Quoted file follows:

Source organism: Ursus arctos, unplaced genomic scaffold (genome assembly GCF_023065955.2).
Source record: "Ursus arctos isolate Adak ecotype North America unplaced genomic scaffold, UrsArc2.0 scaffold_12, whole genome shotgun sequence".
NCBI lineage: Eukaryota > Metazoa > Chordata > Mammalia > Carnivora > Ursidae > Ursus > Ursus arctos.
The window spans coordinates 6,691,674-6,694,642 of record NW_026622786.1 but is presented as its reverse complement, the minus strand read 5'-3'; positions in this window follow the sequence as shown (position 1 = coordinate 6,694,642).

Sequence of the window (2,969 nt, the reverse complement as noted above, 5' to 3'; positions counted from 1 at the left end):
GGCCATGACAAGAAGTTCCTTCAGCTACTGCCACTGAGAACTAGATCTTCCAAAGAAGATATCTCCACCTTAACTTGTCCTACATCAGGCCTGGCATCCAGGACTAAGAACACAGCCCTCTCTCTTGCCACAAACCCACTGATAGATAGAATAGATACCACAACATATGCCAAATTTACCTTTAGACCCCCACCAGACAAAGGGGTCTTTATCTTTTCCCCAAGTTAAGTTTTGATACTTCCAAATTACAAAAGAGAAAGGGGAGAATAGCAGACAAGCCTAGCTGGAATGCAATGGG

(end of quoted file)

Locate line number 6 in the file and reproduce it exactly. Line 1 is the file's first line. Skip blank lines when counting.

GGCCATGACAAGAAGTTCCTTCAGCTACTGCCACTGAGAACTAGATCTTCCAAAGAAGATATCTCCACCTTAACTTGTCCTACATCAGGCCTGGCATCCAGGACTAAGAACACAGCCCTCTCTCTTGCCACAAACCCACTGATAGATAGAATAGATACCACAACATATGCCAAATTTACCTTTAGACCCCCACCAGACAAAGGGGTCTTTATCTTTTCCCCAAGTTAAGTTTTGATACTTCCAAATTACAAAAGAGAAAGGGGAGAATAGCAGACAAGCCTAGCTGGAATGCAATGGG